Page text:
The Pepys’ Book of Records

Samuel Pepys’ firsts, bests, longest and tastiest, as told to his diary.

The best-writ tale that ever I read in my life: The frui­tles pre­cau­tion (a book for­merly rec­om­mended by Dr. Clerke at sea to me) [15 October 1660]

The Kings picture most pleas­ant and the most like him that ever I saw in my life: one shown me by My Lord [15 No­vem­ber 1660]

The finest playhouse, I believe, that ever was in England: the new Play­house near Lin­colnes Inn fields (formerly Gibbons’s tennis-court) [20 No­vem­ber 1660]

The first time that ever I saw Women come upon the stage: 3 January 1661, in Beggars bush (it being very well done) [3 January 1661]

The best-humourd woman that ever I saw: Mrs. R. Allen (who also dances very well) [10 April 1661]

The great­est and most des­per­ate frolic that ever I saw in my life: Capt. Ferrers’s leap down into the garden. (I run to see what was become of him, and we find him crawled upon his knees—but could not rise.) [19 May 1661]

He with the best manner of singing in the world: Capt. Cook [27 July 1661]

The night with the most epi­curisme of sleep, of all the nights that ever I slept in my life: the night of 23 Sep­tem­ber 1661 (and so my wife says it was with her) [23 Sep­tem­ber 1661]

The great­est draught that ever I did see a woman drink in my life: at least a pint and a half, drunk by Mrs. Shipp­man for a health to Sir Wm. and my Lady [3 Feb­ru­ary 1662]

The most that ever I won in my life: 9s.-6d. clear at Gleeke (I pray God it may not tempt me to play again.) [17 Feb­ru­ary 1662]

The play of itself the worst that ever I heard in my life: Romeo and Julett [1 March 1662]

The pret­ti­est and best behaved chil­dren that ever I saw: Sir Th. Crewes chil­dren (I took them to the Tower and showed them the lions and all that was to be shown, and so took them to my house and there made much of them.) [3 May 1662]

The finest smocks and linen pet­ti­coats that ever I saw: lady Castle­maynes (laced with rich lace at the bottomes) [21 May 1662]

The most insipid ridicu­lous play that ever I saw in my life: Mid­sum­mers nights dreame (which I have never seen before, nor shall ever again) [29 Sep­tem­ber 1662]

The richest suit, for pearl and tissue, that ever I did see, or shall, I believe: one worn by the son of an Em­bas­sador [29 De­cem­ber 1662]

The play best for the variety and the most ex­cel­lent con­tin­u­ance of the plot to the very end, that ever I saw or think ever shall: The Ad­ven­tures of five houres [8 January 1663]

The most flat, dead sermon, both for matter and manner of delivery, that ever I heard: preached by Dr. Duport of Cam­brige upon Josiahs words, “But I and my house, we will serve the Lord.” (And very much beyond his hour, which made it worse.) [8 Feb­ru­ary 1663]

The oddest present that was ever made to any man: a side of porke, sent by Capt. Grove [1 May 1663]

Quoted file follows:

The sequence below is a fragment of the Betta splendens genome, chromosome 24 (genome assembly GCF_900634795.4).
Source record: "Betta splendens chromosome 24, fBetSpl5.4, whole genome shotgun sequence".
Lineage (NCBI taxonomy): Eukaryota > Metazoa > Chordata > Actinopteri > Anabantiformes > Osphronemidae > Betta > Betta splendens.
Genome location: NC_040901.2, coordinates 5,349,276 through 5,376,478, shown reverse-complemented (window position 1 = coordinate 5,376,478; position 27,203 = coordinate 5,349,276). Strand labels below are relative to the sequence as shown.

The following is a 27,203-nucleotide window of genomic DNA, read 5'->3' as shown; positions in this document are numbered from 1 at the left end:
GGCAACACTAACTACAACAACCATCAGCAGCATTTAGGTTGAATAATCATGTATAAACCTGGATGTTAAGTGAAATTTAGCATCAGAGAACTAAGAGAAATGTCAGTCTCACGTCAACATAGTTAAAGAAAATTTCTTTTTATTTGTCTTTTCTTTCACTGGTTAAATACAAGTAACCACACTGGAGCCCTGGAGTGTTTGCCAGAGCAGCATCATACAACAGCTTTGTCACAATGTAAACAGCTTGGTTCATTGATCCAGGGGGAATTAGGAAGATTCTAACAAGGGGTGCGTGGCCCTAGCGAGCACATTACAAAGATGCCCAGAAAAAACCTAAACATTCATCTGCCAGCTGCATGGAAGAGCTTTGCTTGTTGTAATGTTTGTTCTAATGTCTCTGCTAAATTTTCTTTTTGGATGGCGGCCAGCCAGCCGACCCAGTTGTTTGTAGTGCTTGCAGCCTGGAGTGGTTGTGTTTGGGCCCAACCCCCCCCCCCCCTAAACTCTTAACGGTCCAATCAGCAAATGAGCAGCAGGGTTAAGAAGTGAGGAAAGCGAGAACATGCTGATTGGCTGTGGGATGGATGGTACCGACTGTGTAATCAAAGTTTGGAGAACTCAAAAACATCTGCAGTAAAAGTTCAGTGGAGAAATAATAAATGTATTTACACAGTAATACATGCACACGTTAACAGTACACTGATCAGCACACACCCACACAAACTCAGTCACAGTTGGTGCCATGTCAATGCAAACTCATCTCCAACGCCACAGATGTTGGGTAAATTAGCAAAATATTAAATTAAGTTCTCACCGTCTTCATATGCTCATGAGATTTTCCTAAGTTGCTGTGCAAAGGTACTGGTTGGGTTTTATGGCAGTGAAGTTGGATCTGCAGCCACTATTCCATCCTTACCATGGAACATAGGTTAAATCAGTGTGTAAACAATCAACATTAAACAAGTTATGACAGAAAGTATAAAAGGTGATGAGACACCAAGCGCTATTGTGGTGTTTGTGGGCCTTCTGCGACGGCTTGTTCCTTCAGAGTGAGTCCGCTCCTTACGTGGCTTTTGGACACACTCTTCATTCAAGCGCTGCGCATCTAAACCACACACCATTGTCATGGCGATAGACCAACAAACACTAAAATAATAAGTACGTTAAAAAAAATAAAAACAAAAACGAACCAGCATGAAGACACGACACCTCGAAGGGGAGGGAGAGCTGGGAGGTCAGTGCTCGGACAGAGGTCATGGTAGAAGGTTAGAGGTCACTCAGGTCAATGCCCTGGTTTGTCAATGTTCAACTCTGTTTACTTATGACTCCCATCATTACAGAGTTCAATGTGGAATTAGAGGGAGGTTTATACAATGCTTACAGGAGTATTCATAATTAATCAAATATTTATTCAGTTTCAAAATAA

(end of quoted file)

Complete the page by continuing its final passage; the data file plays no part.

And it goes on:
The great­est Quan­tity of Straw­ber­rys I ever saw, and good: at Sir W. Riders dinner [26 June 1663]

The best dish of creame I ever eat in my life: supper on 25 July 1663 (with which we pleased our­selfs much) [25 July 1663]

Fully the best Musique that I ever yet heard in all my life: some Italian songs sung by Capt. Cooke and his two boys [21 De­cem­ber 1663]

The best almost that ever I heard bird in my life: a bird from the East Indys—black the great­est part, with a fine collar of white about the neck (It talks of many things, and neyes like a horse and other things.) [25 April 1664]

The great­est shower of rain of a sudden and the great­est and most con­tin­ued Thunder that ever I heard I think in my life: the af­ter­noon of 19 June, 1664 [19 June 1664]

The best com­plex­ion that ever I saw on any woman, young or old, or child either, all days of my life: Mrs. Pierce [6 July 1664]

The first velvet cloak that ever I had in my life: bought on the morning of 29 No­vem­ber (I pray God it may not be too soon now that I begin to wear it.) [29 No­vem­ber 1664]

The most pleas­ant boy that ever I saw: my own boy (while his ig­no­rant tricks last) [9 Sep­tem­ber 1664]

The best lower part of face that ever I saw all days of my life: the fair Butler’s [2 October 1664]

The worst play I ever saw or heard in all my days: The Gen­er­all [4 October 1664]

One of the pret­ti­est women I ever saw: a pretty lady from the church, who went to a house near Tower Hill [9 October 1664]

The best play I think I ever saw: Vulpone [14 January 1665]

The best place for bread in the world: France [1 March 1665]

The best sutt that ever I wore in my life: my new silk Camelott Sute (it costing me above 24l) [1 June 1665]

The hottest day that ever I felt in my life: 7 June, 1665 (And it is con­fessed so by all other people the hottest they ever knew in England in the be­gin­ning of June.) [7 June 1665. This was the day Pepys first became aware of the Plague.]

The most awkerd man I ever I met withall my life as to love-matters: Mr. Carteret [15 July 1665]